Assuming D4t4 does not lose many customers, it has not in the recent past, these recurring revenues should compound such that, in the fullness of time they are more impactful than the loss of revenue from the sale of fewer perpetual licenses. Resurgent growth should follow.
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D4t4 anticipates this point might come in the company’s 2023 financial year, the year after the current one.
Even so, but for one-off costs relating to the development of Celebrus FDP of £1.2 million, and foreign exchange movements that cost the company £0.7 million, profit in 2021 would have increased somewhat.
The company also says some customers were distracted by the internal challenges of dealing with the pandemic and paused or slowed strategic projects like Celebrus implementations.
This had a modest impact on revenue growth in 2021 but the quid pro quo should be an increase in demand, as companies rush to digitise and make their businesses more resilient.
Heavy investment, the switch to annual subscriptions and the pandemic have obscured the growth trend. Management says it is intact, but uncomfortably for investors it is not obvious.
Celebrus FDP may continue dragging on profit for some time since it typically takes D4t4 over a year to make a sale and although it will approach many Celebrus CDP customers, it is not the marketers within those companies it needs to speak to.
Henc,e D4t4 is financing a “loud” public relations (PR) campaign, and it must also recruit more consultants to sell Celebrus FDP.
The company is still founder-managed, but the founders are stepping back and the board is being reshaped, another confounding factor.
John Lythall, a former chief executive, recently stood down as non-executive director and Peter Kear, the current chief executive, expects to step down and become a non-executive director by June next year.
He is being replaced by Bill Bruno who has been promoted from president of the US business to deputy chief executive.
D4t4 has just appointed a new chief financial officer too after the previous one left earlier this year.
Meanwhile, D4t4’s chief technology officer and chief operating officer have stepped down from the main board and will form part of an operations board.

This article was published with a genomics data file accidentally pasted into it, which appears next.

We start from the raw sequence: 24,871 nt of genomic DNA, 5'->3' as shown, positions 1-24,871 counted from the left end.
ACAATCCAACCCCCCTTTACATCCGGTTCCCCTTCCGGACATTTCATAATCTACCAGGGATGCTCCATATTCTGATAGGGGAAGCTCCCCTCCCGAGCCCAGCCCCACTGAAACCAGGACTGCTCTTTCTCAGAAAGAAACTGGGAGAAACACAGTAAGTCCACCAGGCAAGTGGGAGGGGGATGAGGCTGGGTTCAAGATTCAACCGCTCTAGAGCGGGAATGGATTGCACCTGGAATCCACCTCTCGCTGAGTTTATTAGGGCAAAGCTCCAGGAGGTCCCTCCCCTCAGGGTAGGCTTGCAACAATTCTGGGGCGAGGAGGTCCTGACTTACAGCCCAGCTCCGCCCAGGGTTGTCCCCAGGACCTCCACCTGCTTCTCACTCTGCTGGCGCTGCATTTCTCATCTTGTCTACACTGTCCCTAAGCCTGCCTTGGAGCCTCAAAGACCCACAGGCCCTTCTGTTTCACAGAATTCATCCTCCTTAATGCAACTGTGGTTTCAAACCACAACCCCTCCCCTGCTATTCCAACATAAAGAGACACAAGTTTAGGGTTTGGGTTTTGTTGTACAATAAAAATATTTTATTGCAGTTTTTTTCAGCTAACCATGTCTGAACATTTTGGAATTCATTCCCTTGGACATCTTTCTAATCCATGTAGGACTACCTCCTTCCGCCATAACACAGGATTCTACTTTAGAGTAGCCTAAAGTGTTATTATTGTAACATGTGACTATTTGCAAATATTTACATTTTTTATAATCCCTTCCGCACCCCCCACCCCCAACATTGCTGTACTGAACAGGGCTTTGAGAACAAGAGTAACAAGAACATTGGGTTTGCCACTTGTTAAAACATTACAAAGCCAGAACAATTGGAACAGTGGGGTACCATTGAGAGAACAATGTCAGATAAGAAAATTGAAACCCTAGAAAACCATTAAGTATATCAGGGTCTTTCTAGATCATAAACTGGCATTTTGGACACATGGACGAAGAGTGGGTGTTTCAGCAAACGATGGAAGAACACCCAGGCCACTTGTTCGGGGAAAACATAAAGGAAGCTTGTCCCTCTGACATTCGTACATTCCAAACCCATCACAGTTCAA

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The idea is to focus the main board on strategy and corporate affairs, leaving the operations board to focus on execution.
Wholesale changes in boards can be a sign of trouble, but Kear is 65 next year so maybe his reasons for stepping back are personal, and that has created the opportunity to rethink how the board operates.
While small boards comprising only two directors are becoming the norm, there are disadvantages. Such boards often extract a high price for their work, and arguably a board should include a broader array of talent.
D4t4 is difficult to score because the company and its markets are changing.
It is also a small company, and my nagging fear is another, maybe larger and better resourced, software company will develop capabilities that rival Celebrus as a feature of their own software.
But D4t4 plausibly claims unique patented intellectual property that companies outside its financial services niche are only just beginning to realise they need: real-time, compliant, and personalised data to facilitate or block digital transactions in the moment.
Does the business make good money? 
+ High return on capital
+ High profit margin
+ Decent cash flow
What could stop it growing profitably? 
+ Very strong finances
? Investment and transition to subscriptions weighing on profit
? Dependent on sales partners
How does its strategy address the risks? 
+ Partnering with more software firms
+ Engaging directly with clients
+ Improving CDP and inventing new platforms (FDP)
Will we all benefit? 
? Executives are reasonably paid, for now
? Old guard is stepping back although Kear remains a 4% shareholder
? Staff are strategic priority
Is the share price low relative to profit? [-1]
? No, a share price of 388p values the enterprise at 52 times adjusted profit (24 times on a normalised basis)
A score of 5 out of 9 means I think the company probably is a good long-term investment.
But it also incorporates some uncertainty and a relatively high share price.
Richard Beddard is a freelance contributor and not a direct employee of interactive investor.
Richard owns shares in D4t4